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Status of mollusc culture in selected Asian countries


Alessandro Lovatelli *


The aquaculture industry among developing Asian and Pacific countries (ie excluding Australia, New Zealand and Japan) has been growing faster than any other food commodity group. Figure 1 presents the production outputs for beef/veal, chicken, aquaculture, pig meat and total fisheries from 1977 to 1987 (RAPA, 1988). From the latest available data, the average annual growth rate of the aquaculture sector during the above period was 15.1% compared to 8.9% for pig meat, 7.1% for chicken and 4.0% for both beef/veal and total fisheries.

Mollusc culture in particular has been steadily increasing in the last few years. Figure 2 shows the total world landings (ie. capture and culture) of molluscs from 1980 (3,603,426 MT) to 1986 (4,524,929 MT) with and average annual growth rate of about 3.95% (FAO 1988).
In the mollusc fishery sector the landings from aquaculture activities are known to be high. Figure 3 shows the 1985 mollusc landings from both the capture and culture fishery. Over 2.8 million metric tons mollusc were cultured in 1985 which accounted for over 65.5% of the year's total production (4,399,371 MT). Molluscs are cultured in numerous countries in both northern and southern hemispheres. However, culture activities have extensively developed in the Asian region, particularly in East and Southeast Asia. Figure 4 shows the 1985 mollusc aquaculture production by continent. Asia is far the most important continent in the world in terms of mollusc landings from culture practices followed by Europe and North America. The landings for the three continents in 1985 were 2,094,913, 591,476 and 176,810 MT respectively which accounted for 72.6%, 20.5% and 6.1% of the year's total production. Mollusc culture output in Oceania in the same year amounted to 20,511 MT or 0.7% of the world's culture output. Table 1 shows the major mollusc producing countries in each continent.

* Bivalve expert, Associate Professional Officer, Seafarming Development and Demonstration Project RAS/86/024, Network of Aquaculture Centres in Asia, Bangkok, Thailand.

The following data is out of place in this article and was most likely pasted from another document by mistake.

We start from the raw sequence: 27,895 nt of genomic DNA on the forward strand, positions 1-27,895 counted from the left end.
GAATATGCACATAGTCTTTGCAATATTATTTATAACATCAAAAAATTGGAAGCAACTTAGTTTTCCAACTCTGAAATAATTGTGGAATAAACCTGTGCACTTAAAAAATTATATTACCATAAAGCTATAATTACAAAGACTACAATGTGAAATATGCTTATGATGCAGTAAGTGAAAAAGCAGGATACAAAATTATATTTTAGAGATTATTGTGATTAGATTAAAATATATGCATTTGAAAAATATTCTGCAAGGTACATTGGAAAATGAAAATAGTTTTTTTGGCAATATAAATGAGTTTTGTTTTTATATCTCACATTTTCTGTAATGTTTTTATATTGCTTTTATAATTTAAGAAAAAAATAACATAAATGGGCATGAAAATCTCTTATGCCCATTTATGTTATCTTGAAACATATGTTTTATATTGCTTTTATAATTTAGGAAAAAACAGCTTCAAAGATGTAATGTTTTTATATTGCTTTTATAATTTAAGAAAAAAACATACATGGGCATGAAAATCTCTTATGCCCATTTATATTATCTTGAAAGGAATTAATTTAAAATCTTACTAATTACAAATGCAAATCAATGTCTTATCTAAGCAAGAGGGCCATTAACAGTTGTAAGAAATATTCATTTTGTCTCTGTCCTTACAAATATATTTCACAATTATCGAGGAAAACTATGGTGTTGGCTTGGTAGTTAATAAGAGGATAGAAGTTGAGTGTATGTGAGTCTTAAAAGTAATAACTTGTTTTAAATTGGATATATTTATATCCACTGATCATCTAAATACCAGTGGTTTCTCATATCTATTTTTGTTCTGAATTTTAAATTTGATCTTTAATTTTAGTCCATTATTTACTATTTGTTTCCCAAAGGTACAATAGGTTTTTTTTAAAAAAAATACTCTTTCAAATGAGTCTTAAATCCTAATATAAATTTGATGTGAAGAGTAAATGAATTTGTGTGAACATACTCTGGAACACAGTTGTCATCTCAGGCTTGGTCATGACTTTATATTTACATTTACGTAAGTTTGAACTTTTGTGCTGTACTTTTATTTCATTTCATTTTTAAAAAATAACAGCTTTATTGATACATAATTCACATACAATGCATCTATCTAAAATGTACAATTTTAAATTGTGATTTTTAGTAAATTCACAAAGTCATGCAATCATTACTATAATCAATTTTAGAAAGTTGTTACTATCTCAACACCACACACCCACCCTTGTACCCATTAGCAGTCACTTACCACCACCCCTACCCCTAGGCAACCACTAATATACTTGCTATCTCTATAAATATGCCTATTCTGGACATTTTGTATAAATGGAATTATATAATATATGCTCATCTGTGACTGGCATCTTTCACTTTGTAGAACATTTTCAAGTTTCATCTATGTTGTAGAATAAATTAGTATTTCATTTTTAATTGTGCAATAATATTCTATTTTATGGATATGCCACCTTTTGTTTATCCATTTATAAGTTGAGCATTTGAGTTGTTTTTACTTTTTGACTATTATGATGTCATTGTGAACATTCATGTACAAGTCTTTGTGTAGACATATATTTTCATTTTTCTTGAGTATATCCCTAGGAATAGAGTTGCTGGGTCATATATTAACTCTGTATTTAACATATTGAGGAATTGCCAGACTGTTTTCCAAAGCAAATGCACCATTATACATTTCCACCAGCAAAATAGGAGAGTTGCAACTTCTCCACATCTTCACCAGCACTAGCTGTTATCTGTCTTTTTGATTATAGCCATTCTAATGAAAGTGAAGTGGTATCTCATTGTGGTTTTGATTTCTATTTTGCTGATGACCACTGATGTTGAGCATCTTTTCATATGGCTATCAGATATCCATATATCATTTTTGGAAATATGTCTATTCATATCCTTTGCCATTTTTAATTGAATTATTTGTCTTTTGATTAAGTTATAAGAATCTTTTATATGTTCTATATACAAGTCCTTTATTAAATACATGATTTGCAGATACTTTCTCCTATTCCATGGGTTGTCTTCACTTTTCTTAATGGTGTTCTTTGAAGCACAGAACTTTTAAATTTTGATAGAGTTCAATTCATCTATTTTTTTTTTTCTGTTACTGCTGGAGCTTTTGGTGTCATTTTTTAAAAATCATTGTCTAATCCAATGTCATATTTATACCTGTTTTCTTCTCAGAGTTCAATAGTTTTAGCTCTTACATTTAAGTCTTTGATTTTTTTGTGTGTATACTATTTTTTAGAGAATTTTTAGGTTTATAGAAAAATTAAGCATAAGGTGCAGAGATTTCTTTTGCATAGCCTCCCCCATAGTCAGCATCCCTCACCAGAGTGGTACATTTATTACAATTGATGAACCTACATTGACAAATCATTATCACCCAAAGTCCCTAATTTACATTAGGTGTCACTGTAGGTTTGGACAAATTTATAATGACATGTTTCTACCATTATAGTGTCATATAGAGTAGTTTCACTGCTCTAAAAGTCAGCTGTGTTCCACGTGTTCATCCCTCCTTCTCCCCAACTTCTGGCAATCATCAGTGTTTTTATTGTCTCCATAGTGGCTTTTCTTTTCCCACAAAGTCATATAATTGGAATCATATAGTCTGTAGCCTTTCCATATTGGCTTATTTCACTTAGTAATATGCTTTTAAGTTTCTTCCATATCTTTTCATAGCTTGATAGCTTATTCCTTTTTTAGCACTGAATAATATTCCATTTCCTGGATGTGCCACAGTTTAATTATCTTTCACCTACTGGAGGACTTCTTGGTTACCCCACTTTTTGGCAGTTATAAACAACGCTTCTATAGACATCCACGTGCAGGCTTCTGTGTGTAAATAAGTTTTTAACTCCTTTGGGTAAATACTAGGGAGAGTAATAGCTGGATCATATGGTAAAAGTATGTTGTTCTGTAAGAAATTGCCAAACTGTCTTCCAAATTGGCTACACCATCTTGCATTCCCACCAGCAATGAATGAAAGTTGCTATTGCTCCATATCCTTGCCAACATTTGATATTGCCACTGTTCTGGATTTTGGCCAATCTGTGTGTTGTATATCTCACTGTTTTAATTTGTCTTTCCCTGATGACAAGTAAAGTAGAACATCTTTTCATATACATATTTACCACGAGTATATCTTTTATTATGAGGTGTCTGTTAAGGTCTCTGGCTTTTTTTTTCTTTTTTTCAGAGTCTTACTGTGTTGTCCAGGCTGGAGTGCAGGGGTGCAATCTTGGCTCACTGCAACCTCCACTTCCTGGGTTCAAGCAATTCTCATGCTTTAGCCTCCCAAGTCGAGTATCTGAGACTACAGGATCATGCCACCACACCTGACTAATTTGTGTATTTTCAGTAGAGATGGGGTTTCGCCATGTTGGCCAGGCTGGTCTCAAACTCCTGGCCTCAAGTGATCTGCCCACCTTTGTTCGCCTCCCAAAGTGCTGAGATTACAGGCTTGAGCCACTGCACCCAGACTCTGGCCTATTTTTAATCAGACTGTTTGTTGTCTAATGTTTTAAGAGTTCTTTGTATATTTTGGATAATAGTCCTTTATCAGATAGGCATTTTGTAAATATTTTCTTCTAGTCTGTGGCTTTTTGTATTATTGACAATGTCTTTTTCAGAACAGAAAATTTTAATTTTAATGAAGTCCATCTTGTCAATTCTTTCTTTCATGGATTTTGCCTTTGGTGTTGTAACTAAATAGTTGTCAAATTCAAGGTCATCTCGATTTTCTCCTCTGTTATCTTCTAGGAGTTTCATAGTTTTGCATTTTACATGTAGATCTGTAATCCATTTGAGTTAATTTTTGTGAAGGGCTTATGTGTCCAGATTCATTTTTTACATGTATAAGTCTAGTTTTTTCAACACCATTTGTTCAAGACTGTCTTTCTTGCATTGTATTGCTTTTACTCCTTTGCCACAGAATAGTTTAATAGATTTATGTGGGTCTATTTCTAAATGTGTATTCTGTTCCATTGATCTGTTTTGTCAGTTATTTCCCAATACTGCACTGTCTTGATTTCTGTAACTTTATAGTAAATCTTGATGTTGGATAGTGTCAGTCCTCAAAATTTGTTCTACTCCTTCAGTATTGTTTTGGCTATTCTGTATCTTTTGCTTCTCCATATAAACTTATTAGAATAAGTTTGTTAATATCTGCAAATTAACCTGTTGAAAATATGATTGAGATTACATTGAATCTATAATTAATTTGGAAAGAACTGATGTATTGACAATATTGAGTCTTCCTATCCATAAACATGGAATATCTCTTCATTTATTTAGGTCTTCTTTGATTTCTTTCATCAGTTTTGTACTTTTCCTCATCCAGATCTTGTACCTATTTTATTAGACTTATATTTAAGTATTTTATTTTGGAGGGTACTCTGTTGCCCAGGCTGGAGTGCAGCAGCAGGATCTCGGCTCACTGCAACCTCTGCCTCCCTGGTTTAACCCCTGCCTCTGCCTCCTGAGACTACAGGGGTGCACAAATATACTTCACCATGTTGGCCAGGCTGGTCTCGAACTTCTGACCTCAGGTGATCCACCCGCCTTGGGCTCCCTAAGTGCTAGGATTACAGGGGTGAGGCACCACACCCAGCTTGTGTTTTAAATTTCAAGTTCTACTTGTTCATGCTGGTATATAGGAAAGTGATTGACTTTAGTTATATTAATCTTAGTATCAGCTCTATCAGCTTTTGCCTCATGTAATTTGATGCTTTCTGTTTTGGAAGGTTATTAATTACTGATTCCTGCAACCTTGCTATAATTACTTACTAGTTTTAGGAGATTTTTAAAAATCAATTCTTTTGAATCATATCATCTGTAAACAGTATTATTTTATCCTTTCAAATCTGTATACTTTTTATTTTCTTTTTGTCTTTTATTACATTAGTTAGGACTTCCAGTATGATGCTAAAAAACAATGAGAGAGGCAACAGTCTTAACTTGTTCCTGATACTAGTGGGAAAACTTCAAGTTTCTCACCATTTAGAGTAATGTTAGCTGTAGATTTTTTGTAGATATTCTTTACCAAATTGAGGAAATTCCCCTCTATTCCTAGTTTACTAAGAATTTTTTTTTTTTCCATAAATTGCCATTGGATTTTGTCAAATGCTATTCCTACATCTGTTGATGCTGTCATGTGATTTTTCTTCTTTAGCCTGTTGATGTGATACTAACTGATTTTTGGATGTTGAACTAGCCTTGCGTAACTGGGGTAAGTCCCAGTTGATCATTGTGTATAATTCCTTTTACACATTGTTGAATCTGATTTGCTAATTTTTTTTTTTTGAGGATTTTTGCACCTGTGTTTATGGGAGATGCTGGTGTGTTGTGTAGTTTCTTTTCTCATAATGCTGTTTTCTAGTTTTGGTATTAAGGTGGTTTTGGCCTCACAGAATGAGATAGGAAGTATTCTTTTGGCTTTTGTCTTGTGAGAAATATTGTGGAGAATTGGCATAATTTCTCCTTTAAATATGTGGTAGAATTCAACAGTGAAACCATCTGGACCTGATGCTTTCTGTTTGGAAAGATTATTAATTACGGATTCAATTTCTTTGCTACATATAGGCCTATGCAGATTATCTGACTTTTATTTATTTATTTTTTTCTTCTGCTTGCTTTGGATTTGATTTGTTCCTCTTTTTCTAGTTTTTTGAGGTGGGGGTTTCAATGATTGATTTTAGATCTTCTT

Table 1. Major mollusc producing countries in each continent.
ChinaFranceUSANew ZealandChileSouth Africa
Korea RPNetherlandsMexicoAustraliaVenezuelaMarocco
JapanSpainCanadaFr. PolynesiaArgentinaTunisia
Korea DP RPItalyCubaSamoa Algeria
ThailandDenmarkCosta Rica  Mauritius
MalaysiaGerm. Fed. Rep.Grenada   

Figure 1.

Figure 1. Total production of meat/fish commodities from 1977 to 1987 in developing Asian and Pacific countries.

The aquaculture production in Asia in 1985 by major resource group is shown in Figure 5. Finfish and seaweed culture in Asia are the most important groups in terms of landings accounting for 44% and 34% respectively of the year's total aquaculture production. Mollusc production ranks third accounting for 20% of the total aquaculture output in 1985.

Table 2 shows the occurrence of major groups of bivalves and gastropods in selected Asian countries. The bivalve groups which are widely harvested from natural fisheries or cultured in the region belong to the families Ostreidae, Mytilidae and Arcidae. Among the oysters two genera predominate, Crassostrea and Saccostrea, whereas only few species belonging to the genus Ostrea are cultured. Depending where in the region, the Crassostrea species of commercial importance are C. rivularis, C. gigas and C. plicatula in northern Asian countries, such as China and Korea. Important subtropical and tropical oyster species include mainly C. belcheri, C. echinata, C. iredalei, C. lugubris, C. madrasensis, Saccostrea cucullata and Ostrea folium. Among the mussels, species belonging to the genera Mytilus and Perna are captured and/or cultured in the region. Species belonging to the Mytilus genus, such as M. edulis and M. crassitesta tend to be temperate water species, in contrast to the more tropical species belonging to the genus Perna, such as P. viridis and P. perna.

Table 2. Occurrence of major groups of bivalves and gastropods in selected Asian countries.

CountryOstreidae (oyster)Mytilidae (mussel)Arcidae (cockle)GastropodsOthers
ChinaC. rivularisMutilus edulisA. granosaHaliotis discusChlamys farreri, C. nobilis, Pteria martensii, Meretix meretrix, Sinonovacula constricta, Pactinopecten yessoensis, Argopecten irradians Ruditapes philippinarum.
C. plicatulaM. crassitestaA. subcrenata
C. gigasP. viridisA. inflata